Julián Aguilar Reporter

Julián Aguilar reports on politics and border affairs from the Texas-Mexico border. His focuses include immigration reform and enforcement, voter ID, international trade, border security, and the drug trade. His political coverage has included local, legislative and congressional races in Texas, as well as local and national elections in Mexico. Before joining the Tribune, he was a freelance writer for the Fort Worth Weekly; a government and crime reporter for the Laredo Morning Times; and a political writer for the Rio Grande Guardian. A native of El Paso, he has a bachelor's degree in English from the University of Texas and a master's degree in journalism from the Frank W. Mayborn Graduate Institute of Journalism at the University of North Texas.

Recent Contributions

Updated: Forensic Science Commission Bill Revived

Sen. Juan "Chuy" Hinojosa, D-McAllen, talks to an aide on the Senate floor on May 9, 2011.  Hinojosa is under considereation for a spot on the budget conference committee.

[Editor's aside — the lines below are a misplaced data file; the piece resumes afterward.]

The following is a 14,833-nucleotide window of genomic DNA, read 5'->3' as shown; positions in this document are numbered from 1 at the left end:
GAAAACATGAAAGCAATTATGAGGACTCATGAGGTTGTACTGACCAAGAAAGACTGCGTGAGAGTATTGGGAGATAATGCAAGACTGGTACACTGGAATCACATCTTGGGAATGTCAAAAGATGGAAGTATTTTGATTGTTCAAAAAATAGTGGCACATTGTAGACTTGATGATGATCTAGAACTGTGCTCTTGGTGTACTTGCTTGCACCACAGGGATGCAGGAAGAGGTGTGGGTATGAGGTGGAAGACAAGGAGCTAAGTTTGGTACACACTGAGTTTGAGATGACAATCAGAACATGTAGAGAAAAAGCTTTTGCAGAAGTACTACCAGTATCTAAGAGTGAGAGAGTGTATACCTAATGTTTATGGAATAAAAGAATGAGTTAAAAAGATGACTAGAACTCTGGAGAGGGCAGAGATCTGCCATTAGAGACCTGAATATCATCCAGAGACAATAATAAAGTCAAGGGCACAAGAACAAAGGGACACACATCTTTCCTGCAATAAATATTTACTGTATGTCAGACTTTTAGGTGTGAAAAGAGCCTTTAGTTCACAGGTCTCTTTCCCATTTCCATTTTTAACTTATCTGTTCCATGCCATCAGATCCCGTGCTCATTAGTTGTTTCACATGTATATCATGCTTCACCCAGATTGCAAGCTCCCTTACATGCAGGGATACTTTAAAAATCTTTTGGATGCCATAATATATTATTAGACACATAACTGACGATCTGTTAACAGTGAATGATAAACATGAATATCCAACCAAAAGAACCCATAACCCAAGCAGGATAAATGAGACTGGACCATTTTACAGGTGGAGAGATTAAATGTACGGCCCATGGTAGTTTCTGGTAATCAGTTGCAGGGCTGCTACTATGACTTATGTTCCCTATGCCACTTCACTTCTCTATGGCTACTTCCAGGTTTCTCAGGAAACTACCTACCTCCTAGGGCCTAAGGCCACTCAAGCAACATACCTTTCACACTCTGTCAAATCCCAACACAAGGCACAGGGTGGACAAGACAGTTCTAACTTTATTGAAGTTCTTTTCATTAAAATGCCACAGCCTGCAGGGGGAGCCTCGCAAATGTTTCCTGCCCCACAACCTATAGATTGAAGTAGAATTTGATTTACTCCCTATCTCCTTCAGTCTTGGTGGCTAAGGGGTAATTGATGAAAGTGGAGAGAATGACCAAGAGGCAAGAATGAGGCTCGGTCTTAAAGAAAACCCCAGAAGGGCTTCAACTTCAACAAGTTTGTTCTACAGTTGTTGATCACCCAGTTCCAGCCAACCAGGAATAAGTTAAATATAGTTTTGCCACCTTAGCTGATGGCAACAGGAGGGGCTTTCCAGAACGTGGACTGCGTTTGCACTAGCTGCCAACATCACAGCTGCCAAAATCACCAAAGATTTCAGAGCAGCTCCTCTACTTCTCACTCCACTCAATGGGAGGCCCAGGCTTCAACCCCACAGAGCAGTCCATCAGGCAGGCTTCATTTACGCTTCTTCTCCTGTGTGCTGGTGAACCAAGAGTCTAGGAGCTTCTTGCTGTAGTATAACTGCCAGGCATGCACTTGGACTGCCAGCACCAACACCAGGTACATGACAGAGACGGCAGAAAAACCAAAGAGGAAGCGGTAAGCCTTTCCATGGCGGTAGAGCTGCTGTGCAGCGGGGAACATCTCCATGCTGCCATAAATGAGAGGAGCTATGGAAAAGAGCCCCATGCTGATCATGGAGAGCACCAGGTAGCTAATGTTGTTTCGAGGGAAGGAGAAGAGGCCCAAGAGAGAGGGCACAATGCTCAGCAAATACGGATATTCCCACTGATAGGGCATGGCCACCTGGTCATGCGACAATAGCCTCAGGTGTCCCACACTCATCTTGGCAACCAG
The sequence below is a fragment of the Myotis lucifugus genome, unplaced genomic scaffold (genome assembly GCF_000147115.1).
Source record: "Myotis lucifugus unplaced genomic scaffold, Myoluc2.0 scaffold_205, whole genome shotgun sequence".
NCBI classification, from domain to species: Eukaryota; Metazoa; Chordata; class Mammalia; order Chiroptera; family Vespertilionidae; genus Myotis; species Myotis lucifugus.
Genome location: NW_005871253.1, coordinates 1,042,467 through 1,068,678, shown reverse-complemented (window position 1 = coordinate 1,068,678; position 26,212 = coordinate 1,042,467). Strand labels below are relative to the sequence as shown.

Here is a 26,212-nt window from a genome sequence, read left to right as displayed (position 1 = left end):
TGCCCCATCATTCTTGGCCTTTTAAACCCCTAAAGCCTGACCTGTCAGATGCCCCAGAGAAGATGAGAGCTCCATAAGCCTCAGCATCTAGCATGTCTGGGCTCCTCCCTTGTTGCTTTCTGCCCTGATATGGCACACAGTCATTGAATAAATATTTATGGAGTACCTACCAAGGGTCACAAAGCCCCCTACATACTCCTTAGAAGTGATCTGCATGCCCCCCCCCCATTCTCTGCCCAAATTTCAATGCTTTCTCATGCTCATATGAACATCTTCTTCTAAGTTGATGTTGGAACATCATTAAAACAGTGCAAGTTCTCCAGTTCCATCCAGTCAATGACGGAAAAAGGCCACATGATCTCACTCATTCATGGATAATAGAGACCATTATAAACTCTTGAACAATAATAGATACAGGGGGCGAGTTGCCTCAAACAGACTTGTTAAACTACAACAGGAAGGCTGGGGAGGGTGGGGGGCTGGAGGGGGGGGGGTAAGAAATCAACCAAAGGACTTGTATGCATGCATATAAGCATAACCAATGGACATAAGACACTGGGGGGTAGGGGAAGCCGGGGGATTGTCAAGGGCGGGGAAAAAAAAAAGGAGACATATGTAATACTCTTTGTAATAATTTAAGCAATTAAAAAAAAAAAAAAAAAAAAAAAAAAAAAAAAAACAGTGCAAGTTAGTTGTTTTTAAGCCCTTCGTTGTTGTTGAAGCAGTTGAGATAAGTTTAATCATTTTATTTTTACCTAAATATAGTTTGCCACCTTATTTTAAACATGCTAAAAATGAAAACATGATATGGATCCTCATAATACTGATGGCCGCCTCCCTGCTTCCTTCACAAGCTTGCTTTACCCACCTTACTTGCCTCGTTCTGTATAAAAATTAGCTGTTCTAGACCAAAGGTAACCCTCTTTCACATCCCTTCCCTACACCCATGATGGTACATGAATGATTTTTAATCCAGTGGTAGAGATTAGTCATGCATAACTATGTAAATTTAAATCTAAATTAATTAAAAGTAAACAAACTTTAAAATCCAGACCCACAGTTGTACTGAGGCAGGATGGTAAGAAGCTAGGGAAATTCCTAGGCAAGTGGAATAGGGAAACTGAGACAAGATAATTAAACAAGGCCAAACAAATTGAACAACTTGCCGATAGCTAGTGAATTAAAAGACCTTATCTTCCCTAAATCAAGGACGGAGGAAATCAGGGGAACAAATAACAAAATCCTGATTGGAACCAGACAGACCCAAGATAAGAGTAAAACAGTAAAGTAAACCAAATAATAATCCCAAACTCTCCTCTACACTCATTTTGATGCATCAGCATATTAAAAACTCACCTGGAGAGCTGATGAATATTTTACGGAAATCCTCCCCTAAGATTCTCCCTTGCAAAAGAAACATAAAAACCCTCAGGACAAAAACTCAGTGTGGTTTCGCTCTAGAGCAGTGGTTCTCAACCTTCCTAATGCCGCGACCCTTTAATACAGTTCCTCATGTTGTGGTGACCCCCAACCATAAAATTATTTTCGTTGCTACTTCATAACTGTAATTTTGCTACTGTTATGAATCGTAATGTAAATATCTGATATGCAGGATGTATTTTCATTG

Sen. Juan "Chuy" Hinojosa, D-McAllen, talks to an aide on the Senate floor on May 9, 2011. Hinojosa is under considereation for a spot on the budget conference committee.

A bill that would clarify and expand the jurisdiction of the Forensic Science Commission appeared to have fizzled in the Texas House. But tonight lawmakers revived the bill and voted it out of committee.

Budget Update: Campus Handguns Wing Budget Package

Texas Gov. Rick Perry (c) visits with House members to discuss the state budget issues at the back railing on May 19, 2011.
Texas Gov. Rick Perry (c) visits with House members to discuss the state budget issues at the back railing on May 19, 2011.

The hits just keep on coming. One of the fiscal matters bills critical to the budget got thrown back to the Senate for carrying a concealed weapon; it had been amended there to include legalization of concealed handguns on college campuses.

Voter Bill Draws Familiar Fight

Picture of "Vote Aqui" sign during 2010 elections.
Picture of "Vote Aqui" sign during 2010 elections.

In keeping with Republican lawmakers' promises to strengthen state voting laws, the House today tentatively passed a bill that would make it a separate punishable offense for an illegal immigrant or non-citizen to vote or attempt to vote.